American Bases Overrun in Vietnam
Soon after American combat troops arrived in Vietnam, a strategy debate began. One faction wanted American combat forces to only protect large cities and dispatch units to rural areas only when enemy forces converged to battle local forces. American aid would focus on improving the economic infrastructure and local militia forces. Another faction favored securing all of southern Vietnam with hundreds of American bases. This “search and destroy” strategy was selected because most American Generals favored offensive operations. Yet each base required clean water, electricity, security, and frequent resupply, which required guarding bridges, road mine clearing, weekly convoys and helicopter runs. This was expensive, required much manpower, left forces dispersed, provided ample targets for the enemy, and alienated the population with frequent combat operations that caused much death and destruction.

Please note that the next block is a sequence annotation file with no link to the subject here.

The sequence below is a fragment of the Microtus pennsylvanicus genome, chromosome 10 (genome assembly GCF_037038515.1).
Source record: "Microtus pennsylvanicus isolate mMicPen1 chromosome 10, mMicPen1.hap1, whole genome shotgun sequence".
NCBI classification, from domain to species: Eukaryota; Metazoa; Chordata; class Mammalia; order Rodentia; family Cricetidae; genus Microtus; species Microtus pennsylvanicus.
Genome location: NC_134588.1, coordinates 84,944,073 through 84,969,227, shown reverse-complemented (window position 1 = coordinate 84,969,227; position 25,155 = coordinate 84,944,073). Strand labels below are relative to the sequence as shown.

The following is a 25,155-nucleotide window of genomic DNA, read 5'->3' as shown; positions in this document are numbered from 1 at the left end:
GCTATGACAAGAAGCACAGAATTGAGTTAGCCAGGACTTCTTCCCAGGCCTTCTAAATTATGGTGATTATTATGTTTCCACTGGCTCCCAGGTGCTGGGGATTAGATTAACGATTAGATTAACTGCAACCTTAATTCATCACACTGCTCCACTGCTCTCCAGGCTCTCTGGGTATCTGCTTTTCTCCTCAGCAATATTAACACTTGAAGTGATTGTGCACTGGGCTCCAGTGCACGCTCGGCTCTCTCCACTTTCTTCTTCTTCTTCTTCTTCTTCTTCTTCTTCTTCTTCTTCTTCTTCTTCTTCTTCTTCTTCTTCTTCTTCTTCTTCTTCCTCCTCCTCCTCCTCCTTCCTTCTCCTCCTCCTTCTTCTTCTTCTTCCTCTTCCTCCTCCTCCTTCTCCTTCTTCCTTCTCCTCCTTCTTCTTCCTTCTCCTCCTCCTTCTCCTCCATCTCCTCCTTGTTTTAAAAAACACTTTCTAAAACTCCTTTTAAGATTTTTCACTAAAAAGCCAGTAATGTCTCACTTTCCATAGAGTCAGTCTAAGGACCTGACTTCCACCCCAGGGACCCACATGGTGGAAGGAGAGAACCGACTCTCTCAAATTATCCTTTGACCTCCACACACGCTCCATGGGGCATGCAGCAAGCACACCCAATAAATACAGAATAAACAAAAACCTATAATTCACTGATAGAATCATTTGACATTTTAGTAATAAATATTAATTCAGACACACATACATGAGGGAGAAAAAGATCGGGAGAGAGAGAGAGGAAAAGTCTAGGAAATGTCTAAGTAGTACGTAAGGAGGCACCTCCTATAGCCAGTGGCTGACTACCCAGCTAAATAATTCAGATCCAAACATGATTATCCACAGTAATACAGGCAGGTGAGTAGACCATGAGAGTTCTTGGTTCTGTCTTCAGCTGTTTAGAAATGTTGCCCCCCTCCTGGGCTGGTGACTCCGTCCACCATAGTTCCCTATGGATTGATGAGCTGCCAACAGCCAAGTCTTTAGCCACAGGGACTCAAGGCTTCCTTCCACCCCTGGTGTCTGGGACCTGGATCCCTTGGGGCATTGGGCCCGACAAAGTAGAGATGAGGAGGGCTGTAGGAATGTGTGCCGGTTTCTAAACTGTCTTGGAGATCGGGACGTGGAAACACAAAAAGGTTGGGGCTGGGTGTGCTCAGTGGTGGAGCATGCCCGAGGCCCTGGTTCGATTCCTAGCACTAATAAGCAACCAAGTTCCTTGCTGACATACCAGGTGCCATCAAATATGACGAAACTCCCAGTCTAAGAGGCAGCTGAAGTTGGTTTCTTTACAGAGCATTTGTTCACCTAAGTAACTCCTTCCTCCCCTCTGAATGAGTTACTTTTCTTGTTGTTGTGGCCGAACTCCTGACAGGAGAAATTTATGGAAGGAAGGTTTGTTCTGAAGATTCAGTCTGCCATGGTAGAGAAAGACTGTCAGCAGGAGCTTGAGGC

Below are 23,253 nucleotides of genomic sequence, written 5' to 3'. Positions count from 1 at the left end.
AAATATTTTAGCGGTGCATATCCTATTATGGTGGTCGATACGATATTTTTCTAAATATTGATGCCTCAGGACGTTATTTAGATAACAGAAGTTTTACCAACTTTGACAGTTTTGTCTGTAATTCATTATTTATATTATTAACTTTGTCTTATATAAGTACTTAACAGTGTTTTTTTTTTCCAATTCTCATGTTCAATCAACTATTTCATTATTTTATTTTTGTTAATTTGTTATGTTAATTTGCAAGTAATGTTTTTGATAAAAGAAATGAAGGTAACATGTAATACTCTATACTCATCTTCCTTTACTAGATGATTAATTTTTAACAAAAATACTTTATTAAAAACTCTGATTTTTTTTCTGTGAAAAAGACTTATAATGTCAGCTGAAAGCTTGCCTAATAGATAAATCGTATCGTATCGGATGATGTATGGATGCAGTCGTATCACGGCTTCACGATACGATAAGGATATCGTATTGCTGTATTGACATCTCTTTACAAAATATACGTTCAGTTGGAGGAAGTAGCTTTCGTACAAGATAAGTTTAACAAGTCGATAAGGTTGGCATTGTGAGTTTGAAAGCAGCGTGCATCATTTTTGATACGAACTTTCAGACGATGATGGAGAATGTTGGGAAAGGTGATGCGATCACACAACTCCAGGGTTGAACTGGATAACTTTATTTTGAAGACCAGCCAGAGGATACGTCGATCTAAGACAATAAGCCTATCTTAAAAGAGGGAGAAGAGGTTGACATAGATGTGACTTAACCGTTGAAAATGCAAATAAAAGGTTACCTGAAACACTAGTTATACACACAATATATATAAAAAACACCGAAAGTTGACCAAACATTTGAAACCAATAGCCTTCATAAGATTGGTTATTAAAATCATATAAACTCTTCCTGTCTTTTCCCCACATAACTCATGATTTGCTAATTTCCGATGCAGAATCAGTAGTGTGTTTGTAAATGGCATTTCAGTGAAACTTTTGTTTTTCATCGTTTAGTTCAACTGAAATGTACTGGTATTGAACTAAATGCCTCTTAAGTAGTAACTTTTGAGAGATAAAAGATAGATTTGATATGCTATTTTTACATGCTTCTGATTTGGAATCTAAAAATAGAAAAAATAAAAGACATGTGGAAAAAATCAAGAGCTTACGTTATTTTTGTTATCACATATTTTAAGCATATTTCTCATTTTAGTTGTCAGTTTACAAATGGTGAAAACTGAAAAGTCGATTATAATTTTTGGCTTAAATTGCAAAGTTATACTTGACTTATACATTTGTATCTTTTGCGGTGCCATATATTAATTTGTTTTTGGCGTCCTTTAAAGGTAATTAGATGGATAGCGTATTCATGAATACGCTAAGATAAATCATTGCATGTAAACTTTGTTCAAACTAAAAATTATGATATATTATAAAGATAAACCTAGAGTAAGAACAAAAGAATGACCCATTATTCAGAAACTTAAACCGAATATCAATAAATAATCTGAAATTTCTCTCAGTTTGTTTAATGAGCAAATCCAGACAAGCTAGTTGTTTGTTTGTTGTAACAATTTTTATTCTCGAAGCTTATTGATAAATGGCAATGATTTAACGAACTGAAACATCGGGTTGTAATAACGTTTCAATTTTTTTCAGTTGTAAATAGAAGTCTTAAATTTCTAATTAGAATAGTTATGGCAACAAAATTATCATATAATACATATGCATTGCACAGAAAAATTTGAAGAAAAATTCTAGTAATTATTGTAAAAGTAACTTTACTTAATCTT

Small bases with artillery covered their area and supported adjacent bases to rain heavy firepower upon the enemy within minutes. These firebases were effective and hundreds of attacks were repelled. However, bases were vulnerable to surprise attacks so constant patrolling was required around each base. This allowed enemy forces inflict casualties with mines and ambushes. In several cases, the enemy quickly amassed forces who overran American bases.
“Marine Alternative to Search and Destroy”; Connatix; HistoryNet; https://www.historynet.com/marine-alternative-to-search-and-destroy.htm
“Lost Battles of the Vietnam War”; Carlton Meyer; G2mil; 2013; https://www.g2mil.com/lost_vietnam.htm
Related Tale: “The Illusion of South Vietnam”; https://www.youtube.com/watch?v=0B9BM8OTSB0&t=0s
Related Tale: “Ten Battles Americans Lost in Vietnam”; https://www.youtube.com/watch?v=g75i4S19P14&t=0s
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